Many students and stakeholders within academic communities across boards often use the terms programme of study and course interchangeably. While at the surface usage there seems to be no conflict in this interchange, the conflict becomes bogus when you want to refer to programme of study and a course at a go (same time). Then, it becomes difficult to use the one term ‘course’ to refer to a programme like Biological Science and a course like BLS 101. These two names (Biological Science and BLS 101) are not the same at all. While one is a Department and also at the same time a “programme of study”, the other is a course like subject in the secondary school level.
To make it easier, it is better to use the term programme of study to refer to what we now often known as courses like Marketing, Medicine, Architecture, Electrical Engineering, Business Education, etc. If we refer to the above as programmes, it will then be easier to refer to GST 101, BLS 102, PHY 101, EDU 234, ACC 222, etc as courses.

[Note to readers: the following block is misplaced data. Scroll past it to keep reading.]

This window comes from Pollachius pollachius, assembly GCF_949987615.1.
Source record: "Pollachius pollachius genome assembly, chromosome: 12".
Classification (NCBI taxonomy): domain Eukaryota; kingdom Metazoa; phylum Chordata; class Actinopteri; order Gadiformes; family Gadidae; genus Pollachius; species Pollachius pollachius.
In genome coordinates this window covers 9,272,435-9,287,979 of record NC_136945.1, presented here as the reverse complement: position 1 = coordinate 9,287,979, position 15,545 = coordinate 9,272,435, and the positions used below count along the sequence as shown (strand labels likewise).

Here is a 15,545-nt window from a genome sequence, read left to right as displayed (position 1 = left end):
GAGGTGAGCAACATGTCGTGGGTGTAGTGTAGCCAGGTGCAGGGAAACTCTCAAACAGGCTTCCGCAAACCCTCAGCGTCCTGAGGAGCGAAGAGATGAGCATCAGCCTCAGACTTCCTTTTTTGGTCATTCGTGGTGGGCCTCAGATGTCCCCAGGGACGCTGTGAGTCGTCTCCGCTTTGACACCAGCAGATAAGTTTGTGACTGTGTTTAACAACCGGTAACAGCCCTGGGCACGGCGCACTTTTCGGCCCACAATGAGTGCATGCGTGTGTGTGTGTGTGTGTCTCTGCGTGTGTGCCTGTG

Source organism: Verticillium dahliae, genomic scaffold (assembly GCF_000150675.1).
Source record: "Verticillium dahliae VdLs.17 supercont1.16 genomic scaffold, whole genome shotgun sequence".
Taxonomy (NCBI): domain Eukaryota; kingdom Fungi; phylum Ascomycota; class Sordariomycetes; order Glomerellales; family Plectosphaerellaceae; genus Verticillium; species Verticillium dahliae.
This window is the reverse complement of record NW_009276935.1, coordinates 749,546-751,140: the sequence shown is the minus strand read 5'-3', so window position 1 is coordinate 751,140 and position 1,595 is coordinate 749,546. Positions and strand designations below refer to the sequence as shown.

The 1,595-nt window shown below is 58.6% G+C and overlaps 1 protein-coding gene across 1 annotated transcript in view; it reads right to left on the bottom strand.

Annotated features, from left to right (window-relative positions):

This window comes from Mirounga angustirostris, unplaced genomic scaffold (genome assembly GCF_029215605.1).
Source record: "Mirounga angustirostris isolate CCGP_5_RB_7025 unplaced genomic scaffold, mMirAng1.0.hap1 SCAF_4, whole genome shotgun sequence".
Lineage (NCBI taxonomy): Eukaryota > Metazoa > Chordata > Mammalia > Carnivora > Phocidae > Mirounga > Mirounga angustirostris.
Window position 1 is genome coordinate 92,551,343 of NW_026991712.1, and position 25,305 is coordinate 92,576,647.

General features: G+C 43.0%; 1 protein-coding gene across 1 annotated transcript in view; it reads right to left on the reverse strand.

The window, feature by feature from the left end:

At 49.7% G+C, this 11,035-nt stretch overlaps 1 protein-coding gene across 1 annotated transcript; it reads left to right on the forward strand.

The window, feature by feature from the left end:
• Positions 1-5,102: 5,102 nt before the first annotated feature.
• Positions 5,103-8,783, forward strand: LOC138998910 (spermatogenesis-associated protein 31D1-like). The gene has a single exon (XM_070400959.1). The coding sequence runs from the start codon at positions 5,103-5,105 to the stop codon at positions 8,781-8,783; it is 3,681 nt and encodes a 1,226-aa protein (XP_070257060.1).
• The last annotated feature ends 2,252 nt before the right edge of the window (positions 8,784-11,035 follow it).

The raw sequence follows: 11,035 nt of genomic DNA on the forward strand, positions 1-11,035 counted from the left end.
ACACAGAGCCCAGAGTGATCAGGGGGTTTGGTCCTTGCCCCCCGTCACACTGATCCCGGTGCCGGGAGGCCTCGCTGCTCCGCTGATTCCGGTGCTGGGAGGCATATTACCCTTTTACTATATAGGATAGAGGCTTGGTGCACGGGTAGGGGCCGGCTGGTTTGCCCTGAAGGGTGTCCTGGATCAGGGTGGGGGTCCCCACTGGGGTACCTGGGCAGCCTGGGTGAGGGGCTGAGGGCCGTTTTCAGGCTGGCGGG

This paper was written in response to a challenge experienced during a previous publication. It was difficult to address GST 101 as a course then later address Biological Science as a course again. Such usage of terms may cause conflict for a new comer. So, we recommend that programmes of study should be used for what a student majored in like Mathematics/Computer Science, Pharmacy, Nursing, etc., while courses is better used to mean subjects like Entrepreneurship, GST courses, AGX courses, EDU courses, ELS courses, ACC courses, BLS courses, etc.
The above understanding will enable writers dichotomize between a course and a programme of study.
It is therefore, preferred to call what you are reading in the university as a programme of study, but the individual subjects your are learning that when combined make up your programme of study should best be referred to as courses.
In the event of any possible misconception in the publication, future research endeavours will alter such misgivings.